Get Ready for Tax Time
Get ready for tax time with organized records
A guest post by Carol Topp, CPA
If you have been keeping an organized record of your income and expenses, you will find tax preparation easy. If you are unsure how to organize and record your business income and expenses see my related articles on “Keeping Business Records Organized” and “A Simple Bookkeeping System.”
Gather your bookkeeping records and the summary spreadsheet I discussed in “A Simple Bookkeeping System” for your tax preparer. Give him or her printouts of all the backup sheets as well. In addition to the records of your income and expenses by category, your tax preparer will need the following information:
- Miles driven for business. The IRS requires a written record, not an estimate. Often a calendar with the destination and mileage works well, although some business owners prefer a mileage log they keep in their car.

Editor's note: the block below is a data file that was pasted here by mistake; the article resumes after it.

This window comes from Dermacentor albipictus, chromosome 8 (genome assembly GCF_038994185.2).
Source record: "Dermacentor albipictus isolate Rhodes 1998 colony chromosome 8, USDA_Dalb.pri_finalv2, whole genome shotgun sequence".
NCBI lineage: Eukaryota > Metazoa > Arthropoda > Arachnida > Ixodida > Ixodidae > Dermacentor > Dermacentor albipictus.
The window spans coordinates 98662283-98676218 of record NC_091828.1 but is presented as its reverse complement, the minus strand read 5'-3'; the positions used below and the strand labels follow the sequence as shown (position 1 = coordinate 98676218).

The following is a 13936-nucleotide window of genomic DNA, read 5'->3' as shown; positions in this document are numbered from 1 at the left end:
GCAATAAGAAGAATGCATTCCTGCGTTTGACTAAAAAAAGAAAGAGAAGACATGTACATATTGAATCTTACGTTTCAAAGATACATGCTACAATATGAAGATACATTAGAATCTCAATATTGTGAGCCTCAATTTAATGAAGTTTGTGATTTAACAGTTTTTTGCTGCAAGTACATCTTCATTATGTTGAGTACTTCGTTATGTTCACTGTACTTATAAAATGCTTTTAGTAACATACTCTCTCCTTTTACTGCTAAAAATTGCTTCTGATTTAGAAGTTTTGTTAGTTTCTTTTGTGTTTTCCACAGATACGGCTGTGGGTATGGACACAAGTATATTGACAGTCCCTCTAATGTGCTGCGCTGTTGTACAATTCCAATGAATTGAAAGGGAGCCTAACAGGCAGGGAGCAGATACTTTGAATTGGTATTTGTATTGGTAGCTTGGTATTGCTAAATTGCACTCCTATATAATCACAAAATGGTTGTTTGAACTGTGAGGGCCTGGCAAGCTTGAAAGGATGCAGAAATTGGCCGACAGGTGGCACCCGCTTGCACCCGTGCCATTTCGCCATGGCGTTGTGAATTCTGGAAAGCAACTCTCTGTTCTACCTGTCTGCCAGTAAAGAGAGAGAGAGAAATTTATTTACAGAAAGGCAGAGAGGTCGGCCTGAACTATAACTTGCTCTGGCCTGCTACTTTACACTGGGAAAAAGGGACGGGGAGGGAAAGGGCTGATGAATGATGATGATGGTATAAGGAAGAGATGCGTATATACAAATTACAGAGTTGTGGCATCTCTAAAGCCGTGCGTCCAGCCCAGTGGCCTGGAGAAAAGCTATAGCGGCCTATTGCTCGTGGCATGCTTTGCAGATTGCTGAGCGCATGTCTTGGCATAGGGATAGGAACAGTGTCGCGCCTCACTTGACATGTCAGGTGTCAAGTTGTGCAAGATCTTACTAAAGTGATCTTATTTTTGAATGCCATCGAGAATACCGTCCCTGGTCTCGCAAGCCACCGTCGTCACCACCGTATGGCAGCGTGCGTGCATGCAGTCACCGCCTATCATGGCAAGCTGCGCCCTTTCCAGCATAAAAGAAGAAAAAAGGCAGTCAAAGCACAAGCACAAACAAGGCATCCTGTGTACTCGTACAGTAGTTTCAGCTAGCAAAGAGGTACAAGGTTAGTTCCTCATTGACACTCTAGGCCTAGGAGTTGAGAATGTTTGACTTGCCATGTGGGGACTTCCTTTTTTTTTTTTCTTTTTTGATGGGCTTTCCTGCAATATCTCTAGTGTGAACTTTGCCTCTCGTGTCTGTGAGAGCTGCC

- Business use (as a percent of total use) for shared expenses such as cell phone and Internet use. Only the business portion is tax deductible.
- Date and purchase price of equipment that will be used for more than one year such as computers and printers
- Information on your home office (if it is used exclusively and regularly for your business) such as the square footage of the entire home and your office space, the purchase price, cost of utilities, mortgage interest, insurance, etc.
- Sales tax you collected and paid to your state government
- Contributions to IRAs and self-employed retirement plans (SEP IRA, Keogh, etc.)
- Value of your inventory at the end of the year. Do an inventory count close to the end of the year. Record the quantity of each item and its cost to purchase (not the amount your hope to charge for the item).
Do your record keeping and filing in small bits all year long, instead of waiting until tax time to gather all your information. Start a simple record keeping system now and you will have a better idea of how your business is performing and will find gathering information for your tax preparer much simpler.
Carol Topp, CPA (www.CarolToppCPA.com) consults with small business start-ups, work-at-home moms, and teenagers launching micro businesses. Visit her website for articles, links and ebooks on starting a small business.